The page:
Keywords: Endogeneity; Panel data; R&D offshoring; Spanish firms; Sample selection; Technological and organizational space. JEL classification:
    Date: 2016–11
  3. By: Alexander Coad (European Commission – JRC); Nicola Grassano (European Commission – JRC Innovation)
    Abstract: What are the secrets for stimulating R&D investment and job creation? This question is of central importance for the EU Innovation Union strategy. This policy brief applies a new econometric technique to the EU Industrial R&D Scoreboard data on the world's top R&D investors, to highlight the key role of sales growth (instead of profits growth) as the engine of R&D investment and job creation.
    Keywords: R&D investment, firm growth, SVAR, sales growth, industrial dynamics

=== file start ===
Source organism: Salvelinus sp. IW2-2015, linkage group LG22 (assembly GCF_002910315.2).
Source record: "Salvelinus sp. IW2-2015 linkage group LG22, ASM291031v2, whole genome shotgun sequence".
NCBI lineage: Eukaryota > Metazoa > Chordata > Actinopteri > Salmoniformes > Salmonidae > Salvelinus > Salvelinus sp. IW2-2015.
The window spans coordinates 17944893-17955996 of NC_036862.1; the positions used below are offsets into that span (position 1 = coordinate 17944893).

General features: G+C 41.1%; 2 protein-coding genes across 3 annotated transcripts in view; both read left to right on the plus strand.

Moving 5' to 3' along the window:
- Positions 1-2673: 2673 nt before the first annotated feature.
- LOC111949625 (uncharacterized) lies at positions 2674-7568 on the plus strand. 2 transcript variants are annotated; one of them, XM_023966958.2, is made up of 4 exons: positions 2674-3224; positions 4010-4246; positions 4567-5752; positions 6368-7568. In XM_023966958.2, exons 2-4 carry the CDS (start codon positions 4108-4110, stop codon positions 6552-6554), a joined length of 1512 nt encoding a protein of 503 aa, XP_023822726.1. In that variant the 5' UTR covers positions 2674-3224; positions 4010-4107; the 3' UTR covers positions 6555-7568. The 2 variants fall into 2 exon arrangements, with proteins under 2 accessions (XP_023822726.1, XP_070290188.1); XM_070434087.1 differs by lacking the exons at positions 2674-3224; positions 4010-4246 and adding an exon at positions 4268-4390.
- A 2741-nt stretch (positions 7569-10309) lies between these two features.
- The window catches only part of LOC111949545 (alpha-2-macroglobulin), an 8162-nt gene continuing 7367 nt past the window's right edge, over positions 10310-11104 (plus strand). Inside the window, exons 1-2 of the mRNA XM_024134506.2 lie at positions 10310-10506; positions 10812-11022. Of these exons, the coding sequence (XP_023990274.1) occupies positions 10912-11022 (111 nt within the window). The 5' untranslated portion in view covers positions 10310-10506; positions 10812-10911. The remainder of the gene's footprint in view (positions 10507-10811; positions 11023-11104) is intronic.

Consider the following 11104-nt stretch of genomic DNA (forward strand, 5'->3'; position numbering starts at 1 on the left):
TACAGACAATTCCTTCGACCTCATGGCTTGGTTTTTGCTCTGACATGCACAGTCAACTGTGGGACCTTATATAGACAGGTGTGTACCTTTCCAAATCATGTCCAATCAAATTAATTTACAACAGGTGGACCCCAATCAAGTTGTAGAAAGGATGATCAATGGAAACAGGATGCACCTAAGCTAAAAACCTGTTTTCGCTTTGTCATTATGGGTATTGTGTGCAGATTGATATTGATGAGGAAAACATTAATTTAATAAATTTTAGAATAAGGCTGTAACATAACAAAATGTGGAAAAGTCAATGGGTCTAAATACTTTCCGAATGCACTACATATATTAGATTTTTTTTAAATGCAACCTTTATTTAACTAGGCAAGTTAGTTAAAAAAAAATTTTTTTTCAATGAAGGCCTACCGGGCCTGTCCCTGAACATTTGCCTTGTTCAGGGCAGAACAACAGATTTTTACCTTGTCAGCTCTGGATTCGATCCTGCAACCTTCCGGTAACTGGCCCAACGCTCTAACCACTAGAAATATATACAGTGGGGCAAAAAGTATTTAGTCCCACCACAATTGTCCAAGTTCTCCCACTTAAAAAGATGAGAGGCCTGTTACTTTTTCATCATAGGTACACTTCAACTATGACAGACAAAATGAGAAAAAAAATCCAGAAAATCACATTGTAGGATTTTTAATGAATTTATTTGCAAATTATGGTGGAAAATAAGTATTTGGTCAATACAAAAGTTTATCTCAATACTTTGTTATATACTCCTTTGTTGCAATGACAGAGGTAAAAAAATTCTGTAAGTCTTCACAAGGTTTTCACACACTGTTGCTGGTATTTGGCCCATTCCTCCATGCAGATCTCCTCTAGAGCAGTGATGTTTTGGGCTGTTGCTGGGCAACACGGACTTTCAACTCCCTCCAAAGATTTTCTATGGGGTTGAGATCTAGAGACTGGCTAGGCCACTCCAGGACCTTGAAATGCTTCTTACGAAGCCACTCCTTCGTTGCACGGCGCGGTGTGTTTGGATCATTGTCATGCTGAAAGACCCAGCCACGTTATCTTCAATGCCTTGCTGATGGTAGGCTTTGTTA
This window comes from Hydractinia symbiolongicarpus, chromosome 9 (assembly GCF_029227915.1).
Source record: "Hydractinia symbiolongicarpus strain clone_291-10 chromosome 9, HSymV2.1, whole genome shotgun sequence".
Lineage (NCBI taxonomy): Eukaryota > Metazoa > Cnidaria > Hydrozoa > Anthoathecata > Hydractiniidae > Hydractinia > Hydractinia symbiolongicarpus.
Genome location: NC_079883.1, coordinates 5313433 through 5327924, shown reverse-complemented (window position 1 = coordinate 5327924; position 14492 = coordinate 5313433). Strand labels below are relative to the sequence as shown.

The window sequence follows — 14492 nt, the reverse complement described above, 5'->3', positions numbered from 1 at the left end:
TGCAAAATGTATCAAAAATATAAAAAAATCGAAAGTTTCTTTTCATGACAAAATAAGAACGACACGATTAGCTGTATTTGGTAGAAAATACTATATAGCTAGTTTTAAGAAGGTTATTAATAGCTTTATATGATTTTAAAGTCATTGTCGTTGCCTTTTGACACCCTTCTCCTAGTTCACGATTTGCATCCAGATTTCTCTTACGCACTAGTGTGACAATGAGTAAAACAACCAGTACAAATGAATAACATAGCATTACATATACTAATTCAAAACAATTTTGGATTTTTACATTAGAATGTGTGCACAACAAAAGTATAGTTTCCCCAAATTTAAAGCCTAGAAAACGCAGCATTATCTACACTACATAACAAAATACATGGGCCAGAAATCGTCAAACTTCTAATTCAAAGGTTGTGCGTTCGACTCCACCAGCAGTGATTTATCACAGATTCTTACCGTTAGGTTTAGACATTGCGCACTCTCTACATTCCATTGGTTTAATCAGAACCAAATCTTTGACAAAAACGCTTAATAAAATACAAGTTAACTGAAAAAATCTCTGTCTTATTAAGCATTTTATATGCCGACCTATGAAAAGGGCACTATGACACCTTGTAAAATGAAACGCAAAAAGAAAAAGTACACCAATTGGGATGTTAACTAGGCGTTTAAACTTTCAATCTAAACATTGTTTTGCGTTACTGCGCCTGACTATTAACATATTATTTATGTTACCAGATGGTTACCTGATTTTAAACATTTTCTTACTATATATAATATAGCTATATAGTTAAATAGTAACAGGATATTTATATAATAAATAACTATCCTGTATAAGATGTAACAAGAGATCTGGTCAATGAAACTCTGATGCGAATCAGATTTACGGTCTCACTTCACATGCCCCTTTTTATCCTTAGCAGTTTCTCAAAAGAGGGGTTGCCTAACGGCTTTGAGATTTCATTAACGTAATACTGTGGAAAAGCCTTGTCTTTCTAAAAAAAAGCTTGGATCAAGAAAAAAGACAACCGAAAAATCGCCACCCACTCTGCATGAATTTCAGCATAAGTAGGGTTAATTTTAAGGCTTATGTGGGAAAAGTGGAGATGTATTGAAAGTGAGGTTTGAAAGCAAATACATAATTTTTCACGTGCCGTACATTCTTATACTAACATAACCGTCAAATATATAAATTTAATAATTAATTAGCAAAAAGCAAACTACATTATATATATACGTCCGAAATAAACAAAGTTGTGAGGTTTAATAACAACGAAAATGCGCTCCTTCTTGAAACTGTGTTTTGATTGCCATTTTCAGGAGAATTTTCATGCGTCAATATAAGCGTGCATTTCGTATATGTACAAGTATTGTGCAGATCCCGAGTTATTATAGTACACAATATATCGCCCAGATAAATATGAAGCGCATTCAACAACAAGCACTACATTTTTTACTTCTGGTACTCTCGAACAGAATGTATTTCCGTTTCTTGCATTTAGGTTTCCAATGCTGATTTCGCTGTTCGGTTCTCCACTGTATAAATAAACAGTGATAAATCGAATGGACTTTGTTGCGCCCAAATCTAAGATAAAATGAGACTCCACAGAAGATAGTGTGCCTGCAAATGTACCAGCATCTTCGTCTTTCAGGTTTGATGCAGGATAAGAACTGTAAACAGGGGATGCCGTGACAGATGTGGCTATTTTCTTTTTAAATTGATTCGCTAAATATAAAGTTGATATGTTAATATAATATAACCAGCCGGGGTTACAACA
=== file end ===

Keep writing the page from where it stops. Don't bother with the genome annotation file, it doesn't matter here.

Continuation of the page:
JEL: O33 O31 C10
    Date: 2016–11
  4. By: Frank M. Fossen; Thorsten Martin
    Abstract: Entrepreneurship is a local and dynamic phenomenon. We jointly investigate spatial spillovers and time persistence of regional new business formation. Using panel data from all 402 German counties for 1996-2011, we estimate dynamic spatial panel models of business creation in the high-tech and manufacturing industries. We consider regions of different sizes and systematically search for the most suitable spatial weighting matrices. We find substantial spatial spillovers as well as time persistence of start-up activity, especially in the high-tech industry. This indicates that entrepreneurship is deeply rooted in regions and underlines the importance of local entrepreneurship culture for new business formation.
    Keywords: Entrepreneurship, new business formation, spatial spillovers, path dependency, persistence, spatial panel
    JEL: L26 C23 R12 O30
    Date: 2016
  5. By: Petros Gkotsis (European Commission - JRC); Hector Hernandez (European Commission - JRC); Antonio Vezzani (European Commission - JRC)